fested not to welcome him very cordially. We re.
giet to have seen the popular wave running so
high, bordering as it woulJ, had Senator Douglas
made his appearanee, alrfrotn on personal insult.
While, hotel:mei, this stale of things is to be de
plored, Senator Douglas himself is answerable fur
producing it. Over-riding and stronger than all
party ties, the popular aentimen: is not expresseJ
by dissali.luction—it is deep-rooted displeasure,
shared in as well by his taco& as political oppo
nents, who look upon his course wink feeling akin
to sorrow. It may be proper to state in this con
nection that it is not the intention of Mr. Douglas
to visit Illinois until September, when he will find
that we have not misstated the beating of popular
puke at his own hometead.
A Stogy Ustrecomax—A story was malted vomit
mouths since in Chicago, to the effect that a little
Norttegissi boy of that city, named Kited Iverson,
hard been drowned by sOmb larger boys for Fele - sing
to steal. ftWas aeon after . Contradicted, and a fierce
newspaper war moment of the matter, some piths
editor charging it to be a fraud gottip by the Press
of that City. Notwithstanding the dental, the Sun.
day School popile abate the togntry write Induced
to contribute over one (he:wand dollars to erect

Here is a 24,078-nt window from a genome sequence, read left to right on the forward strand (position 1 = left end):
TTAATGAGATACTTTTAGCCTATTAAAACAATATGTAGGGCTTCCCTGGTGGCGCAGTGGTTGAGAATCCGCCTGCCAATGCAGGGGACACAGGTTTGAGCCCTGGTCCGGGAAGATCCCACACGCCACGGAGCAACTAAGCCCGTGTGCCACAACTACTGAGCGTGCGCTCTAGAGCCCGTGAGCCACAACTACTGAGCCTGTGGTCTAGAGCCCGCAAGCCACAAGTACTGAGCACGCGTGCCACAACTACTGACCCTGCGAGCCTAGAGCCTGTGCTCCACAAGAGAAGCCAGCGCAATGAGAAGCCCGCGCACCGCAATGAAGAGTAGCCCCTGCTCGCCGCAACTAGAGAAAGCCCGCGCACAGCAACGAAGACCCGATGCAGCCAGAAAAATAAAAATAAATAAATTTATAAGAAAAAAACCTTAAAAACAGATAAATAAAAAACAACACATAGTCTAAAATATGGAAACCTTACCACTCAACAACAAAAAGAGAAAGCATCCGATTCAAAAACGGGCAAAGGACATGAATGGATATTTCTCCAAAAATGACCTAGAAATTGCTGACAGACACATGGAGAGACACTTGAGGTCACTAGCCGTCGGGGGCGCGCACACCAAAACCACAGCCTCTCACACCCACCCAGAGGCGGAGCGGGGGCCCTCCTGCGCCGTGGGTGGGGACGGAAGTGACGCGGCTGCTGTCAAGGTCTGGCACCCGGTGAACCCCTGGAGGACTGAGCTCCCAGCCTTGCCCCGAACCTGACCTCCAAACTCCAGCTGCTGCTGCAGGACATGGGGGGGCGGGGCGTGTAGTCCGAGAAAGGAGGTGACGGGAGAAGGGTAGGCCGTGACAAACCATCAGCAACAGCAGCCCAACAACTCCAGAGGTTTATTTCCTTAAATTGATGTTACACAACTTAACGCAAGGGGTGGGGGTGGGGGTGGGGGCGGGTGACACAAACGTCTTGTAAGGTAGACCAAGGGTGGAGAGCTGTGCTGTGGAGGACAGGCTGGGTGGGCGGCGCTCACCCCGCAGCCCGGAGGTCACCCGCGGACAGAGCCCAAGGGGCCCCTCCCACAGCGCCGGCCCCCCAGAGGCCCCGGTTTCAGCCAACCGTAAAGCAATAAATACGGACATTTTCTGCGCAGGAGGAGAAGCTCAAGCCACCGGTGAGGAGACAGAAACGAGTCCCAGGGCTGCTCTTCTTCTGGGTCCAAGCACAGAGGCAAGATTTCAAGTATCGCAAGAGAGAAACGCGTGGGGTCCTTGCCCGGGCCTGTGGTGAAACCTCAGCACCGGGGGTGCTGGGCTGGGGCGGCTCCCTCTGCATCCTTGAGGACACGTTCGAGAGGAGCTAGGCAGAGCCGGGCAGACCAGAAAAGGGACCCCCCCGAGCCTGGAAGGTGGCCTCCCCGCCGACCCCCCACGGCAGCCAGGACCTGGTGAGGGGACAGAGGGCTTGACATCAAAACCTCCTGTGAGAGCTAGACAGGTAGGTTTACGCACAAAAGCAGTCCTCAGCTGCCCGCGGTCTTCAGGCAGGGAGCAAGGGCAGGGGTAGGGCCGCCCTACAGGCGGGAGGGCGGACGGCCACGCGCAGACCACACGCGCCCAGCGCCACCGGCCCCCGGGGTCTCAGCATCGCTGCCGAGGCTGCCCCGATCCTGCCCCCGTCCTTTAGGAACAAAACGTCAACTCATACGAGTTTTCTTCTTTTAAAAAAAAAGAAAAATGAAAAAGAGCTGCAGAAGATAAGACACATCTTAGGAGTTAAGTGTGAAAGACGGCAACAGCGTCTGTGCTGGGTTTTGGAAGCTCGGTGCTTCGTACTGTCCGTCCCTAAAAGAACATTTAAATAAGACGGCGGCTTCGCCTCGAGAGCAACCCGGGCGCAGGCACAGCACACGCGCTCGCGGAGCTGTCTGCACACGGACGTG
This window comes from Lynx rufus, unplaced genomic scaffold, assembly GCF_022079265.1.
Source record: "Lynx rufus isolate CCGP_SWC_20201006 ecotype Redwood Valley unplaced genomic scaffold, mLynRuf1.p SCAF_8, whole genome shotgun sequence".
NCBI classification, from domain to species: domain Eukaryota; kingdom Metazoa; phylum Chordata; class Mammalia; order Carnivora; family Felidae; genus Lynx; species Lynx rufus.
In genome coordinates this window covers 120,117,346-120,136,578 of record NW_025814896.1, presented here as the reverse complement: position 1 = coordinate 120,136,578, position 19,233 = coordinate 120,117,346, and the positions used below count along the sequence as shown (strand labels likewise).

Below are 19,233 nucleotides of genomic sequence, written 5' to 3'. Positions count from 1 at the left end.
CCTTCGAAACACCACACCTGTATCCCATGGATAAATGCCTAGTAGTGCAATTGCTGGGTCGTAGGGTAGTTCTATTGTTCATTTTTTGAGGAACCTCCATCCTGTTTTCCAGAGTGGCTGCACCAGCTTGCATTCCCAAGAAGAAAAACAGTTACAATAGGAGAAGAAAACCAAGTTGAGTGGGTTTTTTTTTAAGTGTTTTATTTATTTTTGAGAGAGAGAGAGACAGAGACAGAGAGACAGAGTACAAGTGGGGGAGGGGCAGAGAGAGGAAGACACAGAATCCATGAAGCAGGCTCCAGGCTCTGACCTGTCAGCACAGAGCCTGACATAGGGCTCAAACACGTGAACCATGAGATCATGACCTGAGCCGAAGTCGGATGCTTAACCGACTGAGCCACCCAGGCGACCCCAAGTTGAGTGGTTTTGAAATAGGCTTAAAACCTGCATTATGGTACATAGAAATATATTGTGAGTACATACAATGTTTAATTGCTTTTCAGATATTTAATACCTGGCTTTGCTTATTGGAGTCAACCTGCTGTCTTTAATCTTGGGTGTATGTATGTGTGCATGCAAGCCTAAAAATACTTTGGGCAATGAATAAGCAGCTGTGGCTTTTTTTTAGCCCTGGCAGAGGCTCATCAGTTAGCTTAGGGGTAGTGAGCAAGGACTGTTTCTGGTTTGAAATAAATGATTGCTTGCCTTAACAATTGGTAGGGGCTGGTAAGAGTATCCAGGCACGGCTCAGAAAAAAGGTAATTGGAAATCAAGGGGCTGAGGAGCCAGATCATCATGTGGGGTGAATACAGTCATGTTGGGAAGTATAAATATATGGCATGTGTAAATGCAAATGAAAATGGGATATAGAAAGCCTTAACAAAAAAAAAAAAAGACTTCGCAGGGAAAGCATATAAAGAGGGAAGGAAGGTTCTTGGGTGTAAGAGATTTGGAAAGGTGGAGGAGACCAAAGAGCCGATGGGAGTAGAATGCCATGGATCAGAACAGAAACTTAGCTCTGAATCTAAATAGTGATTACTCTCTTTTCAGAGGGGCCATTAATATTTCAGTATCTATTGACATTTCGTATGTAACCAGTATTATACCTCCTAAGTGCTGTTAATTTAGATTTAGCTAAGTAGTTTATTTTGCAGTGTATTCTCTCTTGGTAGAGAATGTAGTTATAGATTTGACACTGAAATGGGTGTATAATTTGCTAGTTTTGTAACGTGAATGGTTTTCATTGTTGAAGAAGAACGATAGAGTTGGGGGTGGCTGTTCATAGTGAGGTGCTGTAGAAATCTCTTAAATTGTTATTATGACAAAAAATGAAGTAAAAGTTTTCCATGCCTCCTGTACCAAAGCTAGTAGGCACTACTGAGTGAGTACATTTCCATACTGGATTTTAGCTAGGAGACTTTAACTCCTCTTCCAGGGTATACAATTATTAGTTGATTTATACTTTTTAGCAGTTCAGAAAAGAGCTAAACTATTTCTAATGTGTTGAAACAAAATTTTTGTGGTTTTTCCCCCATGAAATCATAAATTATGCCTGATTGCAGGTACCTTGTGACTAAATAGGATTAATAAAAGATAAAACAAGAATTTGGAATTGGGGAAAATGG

monument to this noble example of virtue Beion;
the money was used, a committee of the Leading
citizens ofchicago wadi an investigation.
That committee hasjust made its report, rind * they
came to the conclusion that iliere " is odt sOfficient
evidence to challehge endoutning belief," anti
hence under the circumstances, they recommend
that " the money be, returned to the danora." The
difficulty will now be to find the donors.
Arittnita gintelsoa or tat iltrouirtod.—We
have been favored by a friend with theinkennation
that there resides in Pleasant Mount Borough, Ibis
county, a Mrs. Benjamin, at the very advanced age
of ane hundred and ten years, with erospecis of liv
ing many, years longer, equally fan before
She is quite intelligent and seems to retain her me
mory ieenarkably well, and evinces a clearness of
judgment of the present, and a mind, yet distinctly
uncaused with the scenes of the past.
She has been married three time/4; her first two
husbands were killed in the. Revolution, and her
last we e named Benjamin, died about thirty years
ago. At the time she was employed at West Point
cooking for the army, and was present at one of the
battles with Burgoyne, and assisted in distributing
amonition to those of the soldiers who were near.
at destitute. She wassail° wilt, the army when it
wu disbanded at Newberg , by General Meshing
ion ; and at which occasion the General asked her
if she was not skald of the bullets, when she re r
plied: g‘ Oh, the sword never robs the halter."--
Wayne County Herald.
Farm %Vacuums —lt seems to be expected at
Washington that the Homestead bill will pus the
Senate. The New York Express learns that the
autiNebrayka Senators have determined tosupport
it upon the ground that it is an antidote to the Ne